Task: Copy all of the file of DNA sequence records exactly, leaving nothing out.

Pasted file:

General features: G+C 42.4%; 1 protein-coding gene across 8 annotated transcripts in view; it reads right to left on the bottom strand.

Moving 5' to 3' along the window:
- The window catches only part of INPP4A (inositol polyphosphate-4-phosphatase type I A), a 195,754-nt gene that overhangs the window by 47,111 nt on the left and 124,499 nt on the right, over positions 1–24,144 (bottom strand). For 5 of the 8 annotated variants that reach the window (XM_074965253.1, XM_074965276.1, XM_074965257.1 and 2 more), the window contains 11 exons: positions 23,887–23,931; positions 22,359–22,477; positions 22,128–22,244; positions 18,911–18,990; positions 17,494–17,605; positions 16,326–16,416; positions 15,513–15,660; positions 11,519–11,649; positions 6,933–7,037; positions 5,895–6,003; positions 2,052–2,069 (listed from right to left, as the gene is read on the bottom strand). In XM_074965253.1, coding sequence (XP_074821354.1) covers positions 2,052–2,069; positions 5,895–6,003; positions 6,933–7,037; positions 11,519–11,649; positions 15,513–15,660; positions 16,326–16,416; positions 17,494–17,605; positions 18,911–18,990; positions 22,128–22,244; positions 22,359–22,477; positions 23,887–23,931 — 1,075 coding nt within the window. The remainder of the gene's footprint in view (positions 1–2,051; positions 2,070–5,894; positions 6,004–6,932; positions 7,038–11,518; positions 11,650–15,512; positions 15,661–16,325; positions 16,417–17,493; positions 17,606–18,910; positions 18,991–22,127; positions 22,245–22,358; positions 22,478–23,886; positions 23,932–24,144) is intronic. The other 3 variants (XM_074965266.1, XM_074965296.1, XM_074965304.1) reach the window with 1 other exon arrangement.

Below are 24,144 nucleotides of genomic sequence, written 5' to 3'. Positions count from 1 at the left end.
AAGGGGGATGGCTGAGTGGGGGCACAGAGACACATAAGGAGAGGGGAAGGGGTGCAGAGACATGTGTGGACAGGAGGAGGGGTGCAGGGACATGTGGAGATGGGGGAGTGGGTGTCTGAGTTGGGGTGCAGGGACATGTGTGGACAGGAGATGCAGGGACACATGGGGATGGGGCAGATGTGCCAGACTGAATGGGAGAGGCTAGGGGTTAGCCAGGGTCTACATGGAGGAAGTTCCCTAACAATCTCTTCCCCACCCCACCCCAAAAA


General features: G+C 42.4%; 1 protein-coding gene across 8 annotated transcripts in view; it reads right to left on the bottom strand.

Moving 5' to 3' along the window:
- The window catches only part of INPP4A (inositol polyphosphate-4-phosphatase type I A), a 195,754-nt gene that overhangs the window by 47,111 nt on the left and 124,499 nt on the right, over positions 1–24,144 (bottom strand). For 5 of the 8 annotated variants that reach the window (XM_074965253.1, XM_074965276.1, XM_074965257.1 and 2 more), the window contains 11 exons: positions 23,887–23,931; positions 22,359–22,477; positions 22,128–22,244; positions 18,911–18,990; positions 17,494–17,605; positions 16,326–16,416; positions 15,513–15,660; positions 11,519–11,649; positions 6,933–7,037; positions 5,895–6,003; positions 2,052–2,069 (listed from right to left, as the gene is read on the bottom strand). In XM_074965253.1, coding sequence (XP_074821354.1) covers positions 2,052–2,069; positions 5,895–6,003; positions 6,933–7,037; positions 11,519–11,649; positions 15,513–15,660; positions 16,326–16,416; positions 17,494–17,605; positions 18,911–18,990; positions 22,128–22,244; positions 22,359–22,477; positions 23,887–23,931 — 1,075 coding nt within the window. The remainder of the gene's footprint in view (positions 1–2,051; positions 2,070–5,894; positions 6,004–6,932; positions 7,038–11,518; positions 11,650–15,512; positions 15,661–16,325; positions 16,417–17,493; positions 17,606–18,910; positions 18,991–22,127; positions 22,245–22,358; positions 22,478–23,886; positions 23,932–24,144) is intronic. The other 3 variants (XM_074965266.1, XM_074965296.1, XM_074965304.1) reach the window with 1 other exon arrangement.

Below are 24,144 nucleotides of genomic sequence, written 5' to 3'. Positions count from 1 at the left end.
AAGGGGGATGGCTGAGTGGGGGCACAGAGACACATAAGGAGAGGGGAAGGGGTGCAGAGACATGTGTGGACAGGAGGAGGGGTGCAGGGACATGTGGAGATGGGGGAGTGGGTGTCTGAGTTGGGGTGCAGGGACATGTGTGGACAGGAGATGCAGGGACACATGGGGATGGGGCAGATGTGCCAGACTGAATGGGAGAGGCTAGGGGTTAGCCAGGGTCTACATGGAGGAAGTTCCCTAACAATCTCTTCCCCACCCCACCCCAAAAA